In this issue, we examine research on the successful nuclear weapon free zone treaties that helped pave the way to the 2017 Treaty on the Prohibition of Nuclear Weapons, and how approaching nuclear weapons prohibition through regional stepping stones may be the key to global abolition. Next, by looking at a study on levels of weapons imports, we see a direct relationship between the influx of weapons and the likelihood of a specific classification of countries engaging in civil war. In the third analysis, we learn that less than one in five nonviolent uprisings in the past 45 years has attempted mediation to resolve the conflicts they seek to address. It turns out that higher risks and costs associated with a nonviolent uprising—either the presence of radical flanks or high levels of state repression—are closely related to mediation attempts. Next, we are taken to post-war Liberia where we explore the role of trust, norms, and social networks play in the ability of former combatants to reintegrate into society. The research highlights additional perspectives on the devastating toll war plays on individuals and societies, even after the fighting ends. Our last analysis focuses on why different organizations in the same movement choose the specific nonviolent tactics they do, resulting in a consideration of resource availability, interdependence, and strategic decision-making.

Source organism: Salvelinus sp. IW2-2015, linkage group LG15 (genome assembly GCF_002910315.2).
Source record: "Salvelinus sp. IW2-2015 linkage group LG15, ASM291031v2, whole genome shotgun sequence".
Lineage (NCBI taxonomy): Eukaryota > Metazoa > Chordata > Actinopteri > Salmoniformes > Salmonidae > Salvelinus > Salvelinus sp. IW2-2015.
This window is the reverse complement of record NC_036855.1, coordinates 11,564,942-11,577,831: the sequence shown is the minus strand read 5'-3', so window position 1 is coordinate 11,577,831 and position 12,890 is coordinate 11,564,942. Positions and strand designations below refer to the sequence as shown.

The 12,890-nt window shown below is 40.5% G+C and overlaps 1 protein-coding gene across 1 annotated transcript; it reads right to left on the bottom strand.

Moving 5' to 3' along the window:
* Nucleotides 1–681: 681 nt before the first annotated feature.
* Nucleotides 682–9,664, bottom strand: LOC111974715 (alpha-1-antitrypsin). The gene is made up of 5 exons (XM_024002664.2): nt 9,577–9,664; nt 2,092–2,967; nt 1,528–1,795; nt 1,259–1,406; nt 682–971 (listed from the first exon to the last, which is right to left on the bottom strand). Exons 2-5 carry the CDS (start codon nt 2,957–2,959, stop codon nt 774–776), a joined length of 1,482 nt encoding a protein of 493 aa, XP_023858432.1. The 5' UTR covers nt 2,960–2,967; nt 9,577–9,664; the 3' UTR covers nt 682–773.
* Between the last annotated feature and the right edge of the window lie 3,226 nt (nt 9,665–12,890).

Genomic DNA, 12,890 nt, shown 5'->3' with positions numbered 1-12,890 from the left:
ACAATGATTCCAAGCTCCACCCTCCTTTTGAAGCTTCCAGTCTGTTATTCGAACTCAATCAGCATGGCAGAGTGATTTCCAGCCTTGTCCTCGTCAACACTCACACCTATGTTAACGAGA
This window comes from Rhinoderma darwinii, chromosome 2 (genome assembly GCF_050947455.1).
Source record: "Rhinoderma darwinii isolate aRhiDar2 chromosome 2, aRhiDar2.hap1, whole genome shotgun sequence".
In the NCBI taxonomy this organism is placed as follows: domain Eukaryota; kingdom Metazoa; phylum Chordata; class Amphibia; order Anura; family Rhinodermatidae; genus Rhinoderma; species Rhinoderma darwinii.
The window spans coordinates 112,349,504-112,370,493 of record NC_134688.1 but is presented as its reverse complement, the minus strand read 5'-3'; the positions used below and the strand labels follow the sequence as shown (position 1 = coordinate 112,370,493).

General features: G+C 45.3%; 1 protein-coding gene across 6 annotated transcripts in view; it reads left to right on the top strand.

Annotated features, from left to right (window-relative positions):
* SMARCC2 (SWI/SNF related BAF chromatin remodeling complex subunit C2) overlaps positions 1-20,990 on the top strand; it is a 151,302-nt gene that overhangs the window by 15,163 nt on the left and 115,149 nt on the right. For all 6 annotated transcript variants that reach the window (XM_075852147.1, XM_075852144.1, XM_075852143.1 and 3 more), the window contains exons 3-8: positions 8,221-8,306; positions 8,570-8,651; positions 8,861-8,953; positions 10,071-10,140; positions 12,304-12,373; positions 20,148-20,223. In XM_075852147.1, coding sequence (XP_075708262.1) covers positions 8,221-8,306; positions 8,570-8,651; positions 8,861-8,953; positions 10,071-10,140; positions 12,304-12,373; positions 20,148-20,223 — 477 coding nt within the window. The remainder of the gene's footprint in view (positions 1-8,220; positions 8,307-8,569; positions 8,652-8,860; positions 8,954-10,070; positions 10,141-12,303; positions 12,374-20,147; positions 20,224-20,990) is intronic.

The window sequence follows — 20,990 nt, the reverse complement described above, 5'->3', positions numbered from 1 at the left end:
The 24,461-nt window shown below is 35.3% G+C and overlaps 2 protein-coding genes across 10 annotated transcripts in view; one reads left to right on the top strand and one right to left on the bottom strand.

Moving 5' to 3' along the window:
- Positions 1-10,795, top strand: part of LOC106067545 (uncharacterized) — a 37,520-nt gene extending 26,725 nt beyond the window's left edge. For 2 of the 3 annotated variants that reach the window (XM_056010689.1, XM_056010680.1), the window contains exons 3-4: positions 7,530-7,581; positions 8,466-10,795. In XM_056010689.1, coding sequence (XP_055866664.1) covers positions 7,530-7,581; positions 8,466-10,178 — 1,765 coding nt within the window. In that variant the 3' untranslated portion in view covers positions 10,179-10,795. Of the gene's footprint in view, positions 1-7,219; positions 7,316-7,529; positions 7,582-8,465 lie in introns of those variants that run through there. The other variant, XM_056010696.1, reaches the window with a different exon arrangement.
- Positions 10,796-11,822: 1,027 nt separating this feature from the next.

- Towards Global Abolition: Nuclear Weapon Free Zones and the Treaty on the Prohibition of Nuclear Weapons
- When Countries Import More Weapons, Are They More Likely to Go to War?
- When Do Nonviolent Uprisings Prompt Mediation?
- Social Capital, the Reintegration of Ex-Combatants, and Peacebuilding in Post-War Liberia
- Understanding Varieties of Nonviolent Civil Resistance